Case: Mylan Pharmaceuticals ULC v Eli Lilly Canada Inc., 2016 FCA 119 (Court File No. A-47-15), aff’g 2015 FC 17
Drug: CIALIS® (tadalafil)
Nature of case: Appeal from application for prohibition granted pursuant to section 6 of the Patented Medicines (Notice of Compliance) Regulations, SOR/93-133 (the Regulations)
Successful party: Eli Lilly Canada Inc.
Date of decision: April 20, 2016
Eli Lilly Canada Inc. (Lilly) markets tadalafil in Canada under the name CIALIS® for the treatment of erectile dysfunction (ED). Mylan Pharmaceuticals ULC (Mylan) sought approval for a generic version of tadalafil.
The Federal Court prohibited the Minister from issuing a Notice of Compliance (NOC) to Mylan in respect of tadalafil, finding that Mylan had not justified its allegations of obviousness-type double-patenting or lack of sound prediction. The Court of Appeal upheld the decision.
Canadian Patent No. 2,226,784 (784 Patent) is listed on the patent register in respect of CIALIS®. It claims tadalafil and 3-methyl tadalafil for use in the treatment of ED. The 784 Patent has a priority date of July 14, 1995, a Canadian filing date of July 11, 1996, and a publication date of February 6, 1997.
Lilly owns another patent—Canadian Patent No. 2,181,377 (377 Patent)—which claims tadalafil and the use of tadalafil in the treatment of various disorders, but not treatment of ED specifically. It had a priority date of January 21, 1994 and a Canadian filing date of January 19, 1995, both of which precede the priority date of the 784 Patent in issue.
The Court of Appeal focused on two issues in respect of obviousness-type double-patenting: claims construction and the correct date for the analysis.
The Court of Appeal found that the Federal Court erred in referring to the specification when construing the claims of the 377 Patent, holding that the rules of construction preclude reference to the specification when the claims are clear. As the 377 Patent unambiguously claimed tadalafil without any reference to its use as a PDE V inhibitor, no reference to the specification was required. The Court of Appeal ultimately found that the error had no effect, as it imposed a higher burden on Lilly.
As to the correct date for conducting the obviousness-type double-patenting assessment, the Court of Appeal identified three possible dates: (1) the priority date of the earlier 377 Patent (Lilly’s preferred date); (2) the priority date of the 784 Patent; or (3) the publication date of the 784 Patent (Mylan’s preferred date).
The Court of Appeal rejected Mylan’s preferred date finding that it would be inappropriate to use any date after the claim date of the impugned patent (in this case, the 784 Patent). The Court of Appeal reasoned that section 28.3 of the Patent Act limited the prior art to be considered in a classical obviousness analysis to prior art published before the claim date. There was no principled basis to permit prior art after the claim date to be considered in the context of an obviousness-type double-patenting analysis, but not classical obviousness.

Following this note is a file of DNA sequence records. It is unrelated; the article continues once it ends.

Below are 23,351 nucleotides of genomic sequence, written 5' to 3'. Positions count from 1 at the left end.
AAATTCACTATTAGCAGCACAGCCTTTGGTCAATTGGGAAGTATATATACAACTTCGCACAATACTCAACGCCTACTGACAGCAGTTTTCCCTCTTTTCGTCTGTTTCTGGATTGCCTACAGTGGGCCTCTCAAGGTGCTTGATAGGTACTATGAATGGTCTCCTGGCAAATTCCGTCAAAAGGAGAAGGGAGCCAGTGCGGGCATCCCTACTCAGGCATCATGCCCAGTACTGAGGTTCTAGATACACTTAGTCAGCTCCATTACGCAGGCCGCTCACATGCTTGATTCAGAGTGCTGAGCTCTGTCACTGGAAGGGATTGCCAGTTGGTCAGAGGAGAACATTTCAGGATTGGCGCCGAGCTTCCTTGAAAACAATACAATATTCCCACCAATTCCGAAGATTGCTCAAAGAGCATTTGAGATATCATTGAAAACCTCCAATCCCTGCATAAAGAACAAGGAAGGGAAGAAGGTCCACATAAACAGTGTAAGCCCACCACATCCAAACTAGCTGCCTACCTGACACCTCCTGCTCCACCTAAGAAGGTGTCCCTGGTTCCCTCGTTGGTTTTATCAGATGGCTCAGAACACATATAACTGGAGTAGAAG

As between the two remaining dates, the Court of Appeal did not determine which date was appropriate. It found that there was no change in the common general knowledge between the two priority dates. Therefore, at either date, the claims of the 784 Patent would not have been obvious.
Notably, in a separate proceeding, Apotex similarly unsuccessfully alleged—among other things—that the 784 Patent was invalid for obviousness-type double-patenting. Apotex alleged that the Canadian filing date of the 784 Patent was the relevant date for the inquiry. Neither the Federal Court nor the Court of Appeal in the Mylan case considered this date in their analyses. In the Apotex decision, Justice Gleason held that the correct date was one of the priority dates of the two patents. However, she did not determine which was the correct date, as she came to the same result for both. The Apotex decision is currently under appeal and will be heard on May 5, 2016.
Mylan also argued that the oral administration of 3-methyl tadalafil for treatment of ED was not soundly predicted because there was no disclosure of the oral bioavailability of 3-methyl tadalafil in the patent.
The Federal Court did not consider whether the utility of 3-methyl tadalafil had been soundly predicted, as 3-methyl tadalafil was encompassed by a Markush claim that encompassed tadalafil, for which the utility was soundly predicted. The Federal Court reasoned that it was unnecessary to consider whether each compound would work. The Court of Appeal found that the Federal Court judge erred and that a Markush claim requires that each compound in the claimed class have utility. However, the error was of no consequence because there was evidence before the Judge that the utility of 3-methyl tadalafil had been soundly predicted.
Link to decisions:
Mylan Pharmaceuticals ULC v. Eli Lilly Canada Inc., et al., 2016 FCA 119
Federal Court decision: Eli Lilly Canada Inc. v. Mylan Pharmaceuticals ULC, 2015 FC 17
Apotex decision: Eli Lilly Canada Inc. v. Apotex Inc, 2015 FC 875